Books to Movies - July

Now (or soon) playing:

ourkindoftraitorOur Kind of Traitor by John Le Carre
Another of spymaster-in-chief Le Carre's espionage novels to be adapted for film or television, this story starts with a young couple on vacation who are approached by a  Russian criminal. Dima, a big-time Russian money launderer, wants their help to defect. In exchange for amnesty, Dima is ready to rat out his criminal brotherhood and expose corruption throughout the so-called legitimate financial and political worlds. Soon, the guileless couple find themselves pawns in a deadly endgame played by the British Secret Service, the Russian Mafia, and international bankers with a lot to lose. "Le Carre ratchets up the tension step-by-step until the sad, inevitable end. His most accessible work in years, this novel shows once again why his name is the one to which all others in the field are compared." (Publishers Weekly). The movie opens July 1 and stars Damian Lewis, Ewan McGregor, and Stellan Skarsgård.


cellCell by Stephen King
As the book's jacket makes clear, "There’s a reason cell rhymes with hell." This is Stephen King, after all. What happens on the afternoon of October 1 came to be known as the Pulse, a signal sent though every operating cell phone that turns its user into something...well, something less than human. Savage, murderous, unthinking-and on a wanton rampage. Terrorist act? Cyber prank gone haywire? It really doesn't matter, not to the people who avoided the technological attack. What matters to them is surviving the aftermath. Before long a band of them have gathered on the grounds of Gaiten Academy, where the headmaster and one remaining student have something awesome and terrifying to show them on the school's moonlit soccer field. Directed by Tod Williams, the film opens in limited release on July 8 and stars John Cusack and Samuel L. Jackson.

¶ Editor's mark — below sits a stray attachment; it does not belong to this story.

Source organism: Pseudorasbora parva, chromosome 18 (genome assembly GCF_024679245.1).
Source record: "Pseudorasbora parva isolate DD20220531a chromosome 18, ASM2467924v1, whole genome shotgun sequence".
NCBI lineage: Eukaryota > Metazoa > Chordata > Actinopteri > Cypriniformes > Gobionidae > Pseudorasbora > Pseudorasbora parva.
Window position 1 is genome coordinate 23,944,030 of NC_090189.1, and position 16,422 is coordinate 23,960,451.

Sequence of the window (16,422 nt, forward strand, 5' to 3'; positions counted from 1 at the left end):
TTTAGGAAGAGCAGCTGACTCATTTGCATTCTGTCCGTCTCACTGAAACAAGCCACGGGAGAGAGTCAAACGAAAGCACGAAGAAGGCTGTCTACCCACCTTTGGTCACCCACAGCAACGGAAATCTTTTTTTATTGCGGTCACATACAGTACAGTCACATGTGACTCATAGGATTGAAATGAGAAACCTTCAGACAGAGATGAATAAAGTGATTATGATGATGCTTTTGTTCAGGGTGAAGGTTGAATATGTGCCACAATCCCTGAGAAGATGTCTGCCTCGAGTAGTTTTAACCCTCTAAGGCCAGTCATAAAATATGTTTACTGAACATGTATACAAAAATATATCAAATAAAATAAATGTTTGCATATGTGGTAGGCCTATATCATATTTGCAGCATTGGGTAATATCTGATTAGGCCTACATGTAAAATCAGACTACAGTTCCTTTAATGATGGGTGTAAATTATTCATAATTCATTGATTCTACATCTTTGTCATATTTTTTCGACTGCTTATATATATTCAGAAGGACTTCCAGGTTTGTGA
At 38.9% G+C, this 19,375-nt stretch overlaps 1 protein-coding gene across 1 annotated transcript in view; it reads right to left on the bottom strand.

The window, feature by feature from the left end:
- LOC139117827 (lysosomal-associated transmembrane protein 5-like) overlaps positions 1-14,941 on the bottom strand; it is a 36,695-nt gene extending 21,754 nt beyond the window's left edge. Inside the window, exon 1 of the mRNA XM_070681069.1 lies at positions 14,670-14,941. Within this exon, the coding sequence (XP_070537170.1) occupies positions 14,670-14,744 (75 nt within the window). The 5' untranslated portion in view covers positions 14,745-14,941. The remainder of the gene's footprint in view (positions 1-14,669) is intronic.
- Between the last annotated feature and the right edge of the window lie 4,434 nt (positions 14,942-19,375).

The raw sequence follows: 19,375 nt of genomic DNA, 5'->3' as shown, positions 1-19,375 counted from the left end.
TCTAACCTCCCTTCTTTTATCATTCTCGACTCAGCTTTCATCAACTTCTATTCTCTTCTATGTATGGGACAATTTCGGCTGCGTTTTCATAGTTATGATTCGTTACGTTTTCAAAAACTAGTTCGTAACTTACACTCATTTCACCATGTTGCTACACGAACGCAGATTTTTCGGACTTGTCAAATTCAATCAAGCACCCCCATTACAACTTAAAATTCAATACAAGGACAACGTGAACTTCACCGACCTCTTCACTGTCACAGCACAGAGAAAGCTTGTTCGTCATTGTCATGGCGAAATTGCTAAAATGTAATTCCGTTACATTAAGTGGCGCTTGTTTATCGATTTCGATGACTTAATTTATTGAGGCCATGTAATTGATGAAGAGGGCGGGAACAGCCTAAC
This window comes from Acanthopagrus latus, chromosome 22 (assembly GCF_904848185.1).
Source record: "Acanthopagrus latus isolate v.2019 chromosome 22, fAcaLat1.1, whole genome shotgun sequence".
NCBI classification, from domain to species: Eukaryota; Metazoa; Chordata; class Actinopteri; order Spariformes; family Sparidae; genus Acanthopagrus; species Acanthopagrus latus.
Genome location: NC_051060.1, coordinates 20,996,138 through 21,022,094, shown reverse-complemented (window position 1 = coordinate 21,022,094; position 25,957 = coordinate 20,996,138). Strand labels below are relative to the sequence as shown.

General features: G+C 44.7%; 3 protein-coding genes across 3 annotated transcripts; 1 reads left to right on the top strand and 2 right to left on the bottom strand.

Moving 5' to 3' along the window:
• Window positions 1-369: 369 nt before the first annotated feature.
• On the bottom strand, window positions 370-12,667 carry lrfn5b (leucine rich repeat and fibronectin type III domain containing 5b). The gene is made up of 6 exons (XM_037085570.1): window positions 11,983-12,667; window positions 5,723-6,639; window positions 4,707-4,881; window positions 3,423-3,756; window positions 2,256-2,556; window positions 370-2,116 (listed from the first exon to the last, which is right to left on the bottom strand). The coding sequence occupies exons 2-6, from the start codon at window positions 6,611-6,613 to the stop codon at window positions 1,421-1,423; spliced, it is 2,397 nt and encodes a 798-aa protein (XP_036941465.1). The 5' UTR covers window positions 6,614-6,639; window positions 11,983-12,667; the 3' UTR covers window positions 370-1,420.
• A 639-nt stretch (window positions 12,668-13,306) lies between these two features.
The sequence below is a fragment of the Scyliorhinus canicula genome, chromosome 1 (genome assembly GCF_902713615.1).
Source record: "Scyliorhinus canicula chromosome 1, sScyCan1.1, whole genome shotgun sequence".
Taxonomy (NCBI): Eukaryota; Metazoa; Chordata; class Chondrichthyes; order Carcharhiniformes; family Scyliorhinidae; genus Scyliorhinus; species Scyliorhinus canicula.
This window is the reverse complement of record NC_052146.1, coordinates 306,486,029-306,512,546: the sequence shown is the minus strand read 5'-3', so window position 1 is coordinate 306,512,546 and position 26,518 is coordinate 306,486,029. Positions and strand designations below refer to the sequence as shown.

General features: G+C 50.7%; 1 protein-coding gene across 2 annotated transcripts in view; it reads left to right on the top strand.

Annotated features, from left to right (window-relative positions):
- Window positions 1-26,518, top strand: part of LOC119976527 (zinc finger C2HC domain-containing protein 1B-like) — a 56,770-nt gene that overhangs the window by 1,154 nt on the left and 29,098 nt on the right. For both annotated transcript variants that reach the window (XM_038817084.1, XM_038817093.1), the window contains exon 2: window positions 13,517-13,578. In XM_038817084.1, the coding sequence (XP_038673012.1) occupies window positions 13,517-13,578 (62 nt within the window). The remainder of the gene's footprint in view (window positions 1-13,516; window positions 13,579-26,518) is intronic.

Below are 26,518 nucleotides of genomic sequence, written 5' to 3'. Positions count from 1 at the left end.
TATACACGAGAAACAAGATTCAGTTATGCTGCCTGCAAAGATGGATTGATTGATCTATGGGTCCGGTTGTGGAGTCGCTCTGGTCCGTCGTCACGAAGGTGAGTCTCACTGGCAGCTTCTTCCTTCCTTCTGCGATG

tulipfeverTulip Fever by Deborah Moggach
In 1630s Amsterdam, tulip fever has seized the populace. Everywhere men are seduced by the fantastic exotic flower. But for wealthy merchant Cornelis Sandvoort, it is his young and beautiful wife, Sophia, who stirs his soul. Cornelis yearns for an heir, but so far he and Sophia have failed to produce one. In a bid for immortality, he commissions a portrait of them both by the talented young painter Jan van Loos. But as Van Loos begins to capture Sophia's likeness on canvas, a slow passion begins to burn between the beautiful young wife and the talented artist. They become lovers and dream of a future together, away from Cornelis and Amsterdam. Desperate for money, they turn to the tulip trade, where the right bulb can yield a fortune. Written by the author of The Best Exotic Marigold Hotel, "Moggach's lush and sensuously written novel will appeal to romantics as well as fans of historical novels,..." (Booklist). The film stars Alicia Vikander, Judi Dench, Christoph Waltz, and Dane DeHaan, and will be released on July 15.


Books That Shaped American Life



duneOn June 16, the Library of Congress unveiled a new exhibit, America Reads, that highights the public's choice of 65 books by American authors that shaped American life and culture. Of the 65 books, 40 were chosen directly by the public (via surveys and the Internet) and 25 were selected by the public from a list created from a prior exhibit. The Library of Congress makes it clear that these books are not necessarily the "best" of American literature; the list is not the most diverse, comprehensive, or representative of all American writing. Instead the list and exhibit are meant to "jump-start new conversations about the most influential books written in America and what they mean to people." The books are fiction and non-fiction, including some historical documents, childen's books, science fiction, poetry, and the Alcoholics Anonymous manual. The books' publication dates range from 1776 to 1990, with canonical fiction (Melville, Twain, Steinbeck, Hemingway, Fitzgerald, Harper Lee) well represented. Other less obvious choices are books by Kurt Vonnegut, Alice Walker, Ayn standRand, Robert A. Heinlein, Thomas Pynchon, Jack Kerouac, Stephen King, and Frank Herbert. There are no books written in the past 26 years, which may suggest something about the participating public or about the perceived significance of more recent publications. What would you add to the list? - the website contains a survey for submitting your choice.